• SAMS UoA

#Insights: MBChB, BPharm, BOptom Entry

Updated: Jan 17, 2019

ORIGINALLY PUBLISHED 20/02/18

Necessary disclaimer: We are not the final authority on this matter. In reality, the FMHS Admissions Office can change their admissions process to match their needs. We provide this information based on information as reliable and current as possible (e.g. website, and other publically accessible knowledge). Of course, we try to represent reality as accurately as possible, but we must acknowledge that we are also human and do make mistakes. Take this with a grain of salt please!


Throughout this year, we’ll have a side blog “#Insights” and we will invite some guest writers to share their experiences doing the professional clinical degrees: MBChB, BPharm, and BOptom. Many students do complete a BSc in Biomedical science / BHSc (aka First Year) prior to entering these pathways, and we’d be naive to not cater to them! This article aims to explain the entry requirements of the professional clinical degrees mentioned through the undergraduate pathway, the importance of UMAT, and addressing the competitive nature of 1st year along with the perceived pressure to purchase services from external tutoring companies.


MBChB Entry - First Year General Category

  1. Pass all 8 papers.

  2. Obtain a GPA of higher than 6 (B+) in order to be eligible.

  3. Complete the UMAT. (https://umat.acer.edu.au/)

  4. Apply for the MBChB programme before 1st October.

  5. For interview invitation, all applicants will be ranked according to their core paper grades only (not UMAT score). Their MEDSCI 142 score is highly unlikely to be available so it is assumed the applicant will obtain an A+ in that paper temporarily. (This means that everyone gets assigned an A+ for that paper anyway which is why MEDSCI 142 does not practically count). This means that your 3 papers: BIOSCI 107, CHEM 110, and POPLHLTH 111 scores are averaged and ranked against all other applicants.

  6. Receive an interview invitation.

  7. Accept the interview.

  8. Attend the interview.

  9. The Admissions Office will then rank everyone again based on this combined metric: 60% based on your core GPA (i.e. across MEDSCI 142, BIOSCI 107, CHEM 110, POPLHLTH 111), 25% Interview score, and 15% UMAT Raw score.


Also, for context and from the historical data below, you want to get a core >8 GPA (on average from all four cores: 107, 110, 111, 142) if you are in the First Year General category. If you are part of the RRAS, INTERNATIONAL, or MAPAS programmes, then the GPA entry requirements will be slightly different. It is possible to get in with lower GPAs like 7.25 as seen below from historical data in 2016, but incredibly rare (in fact, there might not be ANY successful applicants with GPAs of 7.5 nor 7.75 - the next step up might have been 8.0 GPA - by only taking the extreme values; you can create illusions of safety in the “7.5 - 7.75 bracket”. You seriously need to have a core GPA of MINIMUM 8.0 to be realistically considered for MBChB. In order to even get an interview for MBChB specifically, you should be aiming for a GPA of at least 7. For the 2018 cohort, you can see that the interview cut-off score was 7.25 even. I hope this paints a picture that things change throughout the years; so just focus on doing your personal best!!! The grade “boundaries” change drastically each year and is unpredictable.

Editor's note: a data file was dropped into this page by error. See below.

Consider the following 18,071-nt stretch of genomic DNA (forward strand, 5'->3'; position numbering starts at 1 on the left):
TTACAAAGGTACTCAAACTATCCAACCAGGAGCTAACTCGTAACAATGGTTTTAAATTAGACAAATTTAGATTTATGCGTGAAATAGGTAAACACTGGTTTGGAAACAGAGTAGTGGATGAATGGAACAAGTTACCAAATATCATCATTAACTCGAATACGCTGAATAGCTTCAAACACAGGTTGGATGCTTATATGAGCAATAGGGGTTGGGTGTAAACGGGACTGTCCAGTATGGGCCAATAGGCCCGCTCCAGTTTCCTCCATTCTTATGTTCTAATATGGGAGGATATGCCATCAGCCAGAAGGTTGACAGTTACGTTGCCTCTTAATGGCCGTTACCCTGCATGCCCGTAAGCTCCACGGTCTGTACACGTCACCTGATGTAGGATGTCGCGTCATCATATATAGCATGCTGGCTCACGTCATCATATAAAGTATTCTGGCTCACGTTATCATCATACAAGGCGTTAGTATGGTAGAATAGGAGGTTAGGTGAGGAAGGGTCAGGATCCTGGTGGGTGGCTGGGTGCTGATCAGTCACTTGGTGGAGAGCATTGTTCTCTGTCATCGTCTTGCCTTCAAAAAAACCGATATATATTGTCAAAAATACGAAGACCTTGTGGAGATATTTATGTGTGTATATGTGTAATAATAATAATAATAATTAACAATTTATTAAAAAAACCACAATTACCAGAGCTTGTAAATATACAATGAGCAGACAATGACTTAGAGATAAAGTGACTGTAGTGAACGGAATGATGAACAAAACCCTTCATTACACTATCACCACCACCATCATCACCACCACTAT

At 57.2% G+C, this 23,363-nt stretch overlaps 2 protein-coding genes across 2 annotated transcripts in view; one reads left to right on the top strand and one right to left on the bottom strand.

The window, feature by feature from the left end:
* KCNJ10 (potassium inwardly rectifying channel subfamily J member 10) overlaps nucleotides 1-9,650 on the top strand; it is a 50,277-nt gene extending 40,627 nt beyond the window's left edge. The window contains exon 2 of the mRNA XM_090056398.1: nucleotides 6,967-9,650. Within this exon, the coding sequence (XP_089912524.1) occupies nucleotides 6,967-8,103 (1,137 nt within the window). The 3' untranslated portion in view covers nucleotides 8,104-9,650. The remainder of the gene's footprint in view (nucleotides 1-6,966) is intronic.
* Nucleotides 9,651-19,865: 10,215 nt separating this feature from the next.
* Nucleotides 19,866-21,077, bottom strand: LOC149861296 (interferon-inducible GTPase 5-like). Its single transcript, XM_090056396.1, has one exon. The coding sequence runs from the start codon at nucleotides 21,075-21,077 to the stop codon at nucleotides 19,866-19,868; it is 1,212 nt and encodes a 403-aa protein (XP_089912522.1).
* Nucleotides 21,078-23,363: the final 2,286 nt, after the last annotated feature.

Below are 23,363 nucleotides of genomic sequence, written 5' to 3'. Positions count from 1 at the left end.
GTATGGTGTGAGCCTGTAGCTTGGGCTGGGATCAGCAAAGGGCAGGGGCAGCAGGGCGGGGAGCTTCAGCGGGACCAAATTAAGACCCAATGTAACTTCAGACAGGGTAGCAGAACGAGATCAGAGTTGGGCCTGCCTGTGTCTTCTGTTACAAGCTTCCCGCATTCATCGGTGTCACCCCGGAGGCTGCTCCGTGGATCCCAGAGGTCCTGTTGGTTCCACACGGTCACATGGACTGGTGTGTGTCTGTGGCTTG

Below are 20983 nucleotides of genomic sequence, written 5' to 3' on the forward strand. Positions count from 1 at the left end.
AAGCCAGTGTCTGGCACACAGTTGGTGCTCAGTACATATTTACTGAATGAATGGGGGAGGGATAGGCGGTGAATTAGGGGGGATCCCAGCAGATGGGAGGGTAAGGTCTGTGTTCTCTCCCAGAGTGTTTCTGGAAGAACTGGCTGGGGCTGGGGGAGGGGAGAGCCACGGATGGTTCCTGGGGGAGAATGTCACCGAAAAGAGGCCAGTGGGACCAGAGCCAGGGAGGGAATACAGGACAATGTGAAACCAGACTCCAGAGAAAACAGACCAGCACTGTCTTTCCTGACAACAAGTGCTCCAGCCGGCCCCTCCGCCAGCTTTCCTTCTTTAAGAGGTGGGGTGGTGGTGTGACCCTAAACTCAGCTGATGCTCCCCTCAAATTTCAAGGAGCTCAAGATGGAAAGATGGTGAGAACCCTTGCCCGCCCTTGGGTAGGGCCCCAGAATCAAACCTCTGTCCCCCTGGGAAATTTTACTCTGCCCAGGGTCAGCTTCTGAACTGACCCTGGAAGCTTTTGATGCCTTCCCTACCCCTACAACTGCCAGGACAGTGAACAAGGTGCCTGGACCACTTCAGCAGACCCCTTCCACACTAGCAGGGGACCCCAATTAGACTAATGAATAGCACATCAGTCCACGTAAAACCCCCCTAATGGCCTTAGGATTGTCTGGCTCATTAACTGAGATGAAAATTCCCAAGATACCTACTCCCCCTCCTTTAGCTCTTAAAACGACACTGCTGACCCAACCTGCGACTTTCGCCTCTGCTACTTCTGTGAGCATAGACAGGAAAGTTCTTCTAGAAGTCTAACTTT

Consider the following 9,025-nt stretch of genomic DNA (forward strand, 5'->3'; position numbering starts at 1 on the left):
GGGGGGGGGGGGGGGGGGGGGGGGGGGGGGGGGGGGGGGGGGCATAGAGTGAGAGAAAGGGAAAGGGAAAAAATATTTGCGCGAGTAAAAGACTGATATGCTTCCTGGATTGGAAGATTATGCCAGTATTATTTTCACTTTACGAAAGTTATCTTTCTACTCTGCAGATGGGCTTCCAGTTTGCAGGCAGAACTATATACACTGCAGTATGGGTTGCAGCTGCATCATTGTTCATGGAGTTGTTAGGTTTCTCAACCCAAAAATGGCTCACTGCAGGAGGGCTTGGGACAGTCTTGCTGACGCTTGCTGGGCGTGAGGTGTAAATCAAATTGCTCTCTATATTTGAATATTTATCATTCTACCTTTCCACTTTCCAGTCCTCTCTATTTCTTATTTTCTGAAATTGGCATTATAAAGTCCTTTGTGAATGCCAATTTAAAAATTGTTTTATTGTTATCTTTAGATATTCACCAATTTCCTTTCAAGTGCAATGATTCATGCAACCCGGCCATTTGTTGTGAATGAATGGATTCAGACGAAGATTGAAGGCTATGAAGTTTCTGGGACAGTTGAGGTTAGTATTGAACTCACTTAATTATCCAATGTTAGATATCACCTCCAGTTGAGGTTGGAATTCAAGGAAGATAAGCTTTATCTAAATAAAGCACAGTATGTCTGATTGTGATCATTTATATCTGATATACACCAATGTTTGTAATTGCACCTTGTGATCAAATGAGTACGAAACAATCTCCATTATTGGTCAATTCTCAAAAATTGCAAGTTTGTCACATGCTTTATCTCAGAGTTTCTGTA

Source: Official Information Request in this link: https://fyi.org.nz/request/6264-mbchb-general-entry-information


Historical Data (2018 MBChB) - First Year (FY) Only

2018

Source: Official Information Request in this link:

https://fyi.org.nz/request/7164-mbchb-first-year-entry-information


BPharm Entry

  1. Pass all 8 papers.

  2. Obtain a GPA of higher than 4 (B-) in order to be eligible.

  3. Apply for the BPharm programme before 1st October.

  4. All FY applicants are ranked according to their 4 semester 1 papers (well, semester 2 as well; but since everyone gets an automatic A+, when you’re ranking people, it won’t make a difference).

  5. Receive an interview invitation.

  6. Accept the interview.

  7. Attend the interview.

  8. The Admissions Office will then rank everyone again based on this combined metric: 50% based on your overall GPA and 50% based on your Interview score.

Note: you don’t need to do UMAT.

Note: there sometimes may be a “minimal MMI score threshold” that one must achieve in order to get into the BPharm programme. For example, a 9-GPA applicant with a poor MMI score will still not get into this programme if their MMI score was below the cut-off threshold.

Note: The weighting between grades and interview score may change from year to year.


BOptom Entry

  1. Pass all 8 papers.